Fast Lycoris report

James Waddick
Fri, 19 Aug 2016 09:30:55 PDT
Dear PBSers,

	This has been an exceedingly hot and dry summer and that is always bad for Lycoris bloom. The VERY common L. squamigera bloomed and is almost over. Bloom time seems to be spread out by variation in planting sites with hottest driest being slower to bloom. Some of the first are done and others at peak. It is the most common, easiest and most tolerant of planting situations.  Still I go past gardens where clumps and lines of gorgeous blooms are gone due to the ignorance of gardeners intent on weekly mowing, lawn services and weed and feed killers. Very sad.

	I had just average bloom on L. chinensis in variety and same for L. longitiuba and L. l. flavum and all their hybrids. 

	As these finished the L. sprengeri started up including some from near solid pale pink to electric blue and everything in between.

	The current round is the end of L. sprengeri and a slow show of L. incarnata and L. anhuiensis. Still no rain and bloom keeps getting worse. I am wondering if L. caldwellii and hybrids will appear at all.

	There were a couple of very out-of synch ‘Breaking Dawn’ - perhaps my favorite hybrid with orange-peach flowers. 

	I doubt I’ll see anything from the marginal species like haywardii and albiflora - much too dry and fingers crossed for end of season L. radiata and relatives.

	A poor poor season here. Forecast calls for rain, but all previous forecasts have resulted in none or countable drops.		Frustrating climate changes.		Jim w. 

On Aug 19, 2016, at 8:24 AM, Jim McKenney <> wrote:

Here we are in the middle of August and hardly a peep on the listserv about oporanthous bulbs.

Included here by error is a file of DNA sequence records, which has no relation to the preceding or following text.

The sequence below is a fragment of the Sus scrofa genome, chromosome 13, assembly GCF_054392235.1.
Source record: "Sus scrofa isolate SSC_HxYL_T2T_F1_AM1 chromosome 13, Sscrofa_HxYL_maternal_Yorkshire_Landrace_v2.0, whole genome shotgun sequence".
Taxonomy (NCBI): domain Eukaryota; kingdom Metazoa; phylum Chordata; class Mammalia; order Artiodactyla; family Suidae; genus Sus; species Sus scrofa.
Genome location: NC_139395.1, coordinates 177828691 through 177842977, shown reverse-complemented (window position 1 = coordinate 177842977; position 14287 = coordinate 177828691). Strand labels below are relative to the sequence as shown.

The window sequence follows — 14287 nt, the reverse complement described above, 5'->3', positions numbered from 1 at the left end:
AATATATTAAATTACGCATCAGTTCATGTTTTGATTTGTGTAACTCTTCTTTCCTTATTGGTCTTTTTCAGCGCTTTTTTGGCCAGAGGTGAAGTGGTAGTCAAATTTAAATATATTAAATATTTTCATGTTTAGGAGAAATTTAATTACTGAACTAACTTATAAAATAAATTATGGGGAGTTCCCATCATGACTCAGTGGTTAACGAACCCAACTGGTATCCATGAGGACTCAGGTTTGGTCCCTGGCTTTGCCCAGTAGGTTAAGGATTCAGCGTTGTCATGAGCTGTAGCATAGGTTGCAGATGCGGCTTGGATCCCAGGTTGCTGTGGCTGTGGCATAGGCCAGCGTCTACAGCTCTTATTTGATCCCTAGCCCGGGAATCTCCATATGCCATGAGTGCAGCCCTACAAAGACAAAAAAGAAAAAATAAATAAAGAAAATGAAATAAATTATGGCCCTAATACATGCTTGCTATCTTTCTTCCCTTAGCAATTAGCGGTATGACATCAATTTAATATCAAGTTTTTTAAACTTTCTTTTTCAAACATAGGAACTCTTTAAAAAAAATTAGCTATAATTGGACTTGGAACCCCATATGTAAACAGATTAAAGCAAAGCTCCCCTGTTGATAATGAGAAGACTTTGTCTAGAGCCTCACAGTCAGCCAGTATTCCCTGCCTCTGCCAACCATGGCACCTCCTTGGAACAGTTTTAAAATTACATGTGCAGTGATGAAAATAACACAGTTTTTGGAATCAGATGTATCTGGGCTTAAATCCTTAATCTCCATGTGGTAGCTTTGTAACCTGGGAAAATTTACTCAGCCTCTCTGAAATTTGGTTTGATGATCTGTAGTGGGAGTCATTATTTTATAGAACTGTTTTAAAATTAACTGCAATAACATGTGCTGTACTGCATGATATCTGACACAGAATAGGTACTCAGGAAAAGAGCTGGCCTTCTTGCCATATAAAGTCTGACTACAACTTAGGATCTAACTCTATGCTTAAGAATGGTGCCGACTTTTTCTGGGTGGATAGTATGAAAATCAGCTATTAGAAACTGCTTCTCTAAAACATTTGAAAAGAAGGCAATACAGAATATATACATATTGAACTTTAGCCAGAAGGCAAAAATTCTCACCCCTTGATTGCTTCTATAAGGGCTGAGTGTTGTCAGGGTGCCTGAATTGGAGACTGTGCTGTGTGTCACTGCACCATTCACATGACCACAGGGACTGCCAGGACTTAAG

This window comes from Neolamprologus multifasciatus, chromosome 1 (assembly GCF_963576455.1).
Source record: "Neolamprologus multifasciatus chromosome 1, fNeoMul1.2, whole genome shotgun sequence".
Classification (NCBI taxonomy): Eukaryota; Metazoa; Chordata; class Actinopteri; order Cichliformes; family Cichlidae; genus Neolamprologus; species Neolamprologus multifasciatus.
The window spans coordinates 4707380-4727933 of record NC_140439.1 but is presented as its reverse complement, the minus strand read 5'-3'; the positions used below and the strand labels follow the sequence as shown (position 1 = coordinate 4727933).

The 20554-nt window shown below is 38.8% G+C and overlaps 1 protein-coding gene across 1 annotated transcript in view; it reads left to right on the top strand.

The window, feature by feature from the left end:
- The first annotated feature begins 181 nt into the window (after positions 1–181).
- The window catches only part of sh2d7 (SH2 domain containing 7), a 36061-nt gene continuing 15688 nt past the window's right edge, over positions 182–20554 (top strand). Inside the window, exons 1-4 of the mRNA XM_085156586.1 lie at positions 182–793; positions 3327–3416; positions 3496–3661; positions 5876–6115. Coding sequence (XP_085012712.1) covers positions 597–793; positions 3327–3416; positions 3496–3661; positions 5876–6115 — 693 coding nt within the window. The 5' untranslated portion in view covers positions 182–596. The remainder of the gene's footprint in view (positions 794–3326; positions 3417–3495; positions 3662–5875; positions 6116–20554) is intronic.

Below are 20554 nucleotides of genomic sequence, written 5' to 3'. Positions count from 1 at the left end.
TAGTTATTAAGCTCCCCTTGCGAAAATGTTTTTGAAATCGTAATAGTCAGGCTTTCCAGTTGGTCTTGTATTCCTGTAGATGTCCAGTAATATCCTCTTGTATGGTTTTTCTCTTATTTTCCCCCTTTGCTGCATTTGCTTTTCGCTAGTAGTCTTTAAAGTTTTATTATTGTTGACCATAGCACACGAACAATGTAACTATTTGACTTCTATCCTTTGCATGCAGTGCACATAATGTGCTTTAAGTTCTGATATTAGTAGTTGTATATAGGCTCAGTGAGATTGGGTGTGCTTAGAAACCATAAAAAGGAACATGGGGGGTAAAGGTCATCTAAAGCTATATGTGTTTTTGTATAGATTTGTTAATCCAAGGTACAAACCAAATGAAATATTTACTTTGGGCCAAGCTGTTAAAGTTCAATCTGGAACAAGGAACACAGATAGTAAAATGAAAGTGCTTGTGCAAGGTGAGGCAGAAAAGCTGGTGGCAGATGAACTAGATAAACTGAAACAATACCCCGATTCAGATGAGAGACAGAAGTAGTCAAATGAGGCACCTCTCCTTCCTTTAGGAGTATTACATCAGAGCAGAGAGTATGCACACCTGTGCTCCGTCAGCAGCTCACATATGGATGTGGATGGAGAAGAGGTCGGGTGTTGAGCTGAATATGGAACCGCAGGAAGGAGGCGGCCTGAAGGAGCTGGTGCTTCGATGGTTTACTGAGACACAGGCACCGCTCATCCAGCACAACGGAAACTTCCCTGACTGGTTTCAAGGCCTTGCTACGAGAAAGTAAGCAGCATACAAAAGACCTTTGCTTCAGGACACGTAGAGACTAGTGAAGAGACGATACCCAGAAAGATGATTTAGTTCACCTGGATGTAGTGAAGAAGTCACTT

Nhu's call for reports about Amaryllis belladonna has gone largely unanswered, and I have not seen Lycoris mentioned once recently.
At the end of July a huge storm passed through the eastern states dumping loads of water and causing regional flooding. Ellicott City, Maryland was particularly hard hit. As I was driving home late at night Saturday, July 31, I passed a small pond where the tree frogs were really going at it. When I got home, I called Wayne and told him about the frogs: we hear them now and then, but never in numbers like the rains brought out. He got his camera and a flashlight and headed on foot up to the pond and got some nice videos of the frogs calling. You can see and hear them here:…
Within a few days of the heavy rain, reports began to circulate about Lycoris squamigera scapes being on the rise; before the end of the week, they were in bloom here in the greater Washington, D.C. area. They are still blooming, and I've heard reports about L. longituba and L. sanguinea blooming, too. 

Dr. James Waddick
8871 NW Brostrom Rd
Kansas City, MO 64152-2711
Phone     816-746-1949

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